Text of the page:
Amr Hamzawy: Policy Fusion

Amr Hamzawy: Policy Fusion

While US foreign policy continues to be formulated with an eye on short-term goals — forget the all too common obsession that there are secret projects stowed away in the State Department”s strategic planning units to partition the region into petty states — European policies towards the Middle East, at both the national and EU levels, emanate from the premise that their tools for implementation are confined to the instruments of soft diplomacy, i.e. commercial relations, economic aid, bilateral and multilateral forums, and function in accordance with a multi-tiered approach that never loses sight of long-range strategies while allowing for alternatives that can be tried, tested and corrected along the way. The EU management of the Barcelona process and the Euro-Med partnership exemplifies this approach.

The conjunction between limited instruments and chronological depth allows EU policy to include intricate and reasoned analyses of the issues affecting Arab societies. Those that have had the fortune to glimpse the process up close cannot help but admire the wealth and energy of European academic discourse. Over the past two weeks I had the opportunity to interview officials from the European Commission and the British, French and German foreign ministries on their views on reform, democratisation and sustainable development in the Arab world. The interviews shed considerable light on the focal points of, and attitudes behind, their approach.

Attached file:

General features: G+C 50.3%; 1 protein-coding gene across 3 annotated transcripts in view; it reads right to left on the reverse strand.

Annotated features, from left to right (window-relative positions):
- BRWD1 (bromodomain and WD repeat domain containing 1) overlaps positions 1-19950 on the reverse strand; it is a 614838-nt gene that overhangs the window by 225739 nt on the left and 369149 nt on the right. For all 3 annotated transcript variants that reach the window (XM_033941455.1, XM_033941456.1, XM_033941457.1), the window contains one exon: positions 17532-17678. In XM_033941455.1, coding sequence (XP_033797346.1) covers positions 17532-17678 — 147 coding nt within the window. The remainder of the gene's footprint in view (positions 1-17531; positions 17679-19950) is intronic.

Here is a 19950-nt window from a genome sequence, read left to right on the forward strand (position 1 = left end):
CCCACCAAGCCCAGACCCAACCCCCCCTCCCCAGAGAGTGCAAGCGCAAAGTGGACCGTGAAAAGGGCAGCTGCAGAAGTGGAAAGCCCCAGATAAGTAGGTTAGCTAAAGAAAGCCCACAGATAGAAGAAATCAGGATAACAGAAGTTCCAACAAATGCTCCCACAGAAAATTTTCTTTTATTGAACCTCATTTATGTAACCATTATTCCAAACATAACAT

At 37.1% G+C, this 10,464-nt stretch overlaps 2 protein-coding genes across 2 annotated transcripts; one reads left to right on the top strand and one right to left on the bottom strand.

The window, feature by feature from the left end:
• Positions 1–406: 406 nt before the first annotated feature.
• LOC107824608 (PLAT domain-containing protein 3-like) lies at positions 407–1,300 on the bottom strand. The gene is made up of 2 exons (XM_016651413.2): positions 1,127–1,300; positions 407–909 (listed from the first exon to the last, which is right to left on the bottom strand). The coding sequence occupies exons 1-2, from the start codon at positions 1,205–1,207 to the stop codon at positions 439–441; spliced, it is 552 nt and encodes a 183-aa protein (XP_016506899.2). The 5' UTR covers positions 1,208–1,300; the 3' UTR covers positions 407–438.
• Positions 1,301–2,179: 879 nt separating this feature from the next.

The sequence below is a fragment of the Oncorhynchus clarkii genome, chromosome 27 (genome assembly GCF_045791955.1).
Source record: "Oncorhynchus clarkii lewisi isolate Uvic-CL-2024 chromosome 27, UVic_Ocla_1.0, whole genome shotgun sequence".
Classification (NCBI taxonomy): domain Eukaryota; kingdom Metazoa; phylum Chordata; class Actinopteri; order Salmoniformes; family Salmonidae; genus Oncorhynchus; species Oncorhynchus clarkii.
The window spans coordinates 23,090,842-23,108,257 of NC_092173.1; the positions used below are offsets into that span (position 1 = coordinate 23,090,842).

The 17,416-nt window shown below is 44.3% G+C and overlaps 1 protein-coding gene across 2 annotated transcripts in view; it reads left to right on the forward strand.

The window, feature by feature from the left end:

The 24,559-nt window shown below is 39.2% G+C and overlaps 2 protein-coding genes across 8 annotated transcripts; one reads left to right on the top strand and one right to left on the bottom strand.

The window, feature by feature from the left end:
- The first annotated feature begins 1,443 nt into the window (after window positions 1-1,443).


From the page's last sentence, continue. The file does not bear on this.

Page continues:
On reform the Europeans appear to have moved beyond the oscillation of recent years when one moment they would say that Arab societies were not ready for democracy and the next that economic and social development were creating political openings that were taking the Arabs to the threshold of democratic transition.

 Today they tend to attribute Arab failure to achieve any qualitative shift towards the peaceful rotation of power and the curbing of the tyranny of the executive over the legislature and judiciary to lack of sufficient appetite for reform on the part of ruling elites, the sustainable costs of authoritarian management of state and social relations, powerful security agencies, weak and fragmented opposition, and the fragility of the grassroots democratisation movement. The Europeans go beyond this generalised framework to differentiate between cases such as Kuwait and Morocco, where the mechanisms for democratic competition exhibit a degree of stability, the legislature and judiciary are gradually acquiring greater autonomy and human rights abuses have declined, the situation in Egypt and Jordan, where the room for manoeuvre of a restricted plurality expands and contracts as the government fluctuates between repressive and less repressive attitudes, and countries such as Syria and Tunisia, in which open or systematic political competition is non-existent and political life is dominate by a monolithic state party.

It is interesting that the EU Commission and the British, French and German foreign ministries concur that there are few opportunities for international support for democratic reform in the Arab world, with the exception of Kuwait and Morocco and possibly Yemen, and to a lesser extent Algeria and Bahrain. But this new European consensus does not involve a blind eye being turned to political developments in other Arab societies: indeed, there is a strong inclination to focus, within the framework of neighbourly policy, Euro-Med cooperation and the Euro- Gulf dialogue, on issues such as sound governance, combating corruption, modernising pubic institutions, supporting NGOs and promoting human rights.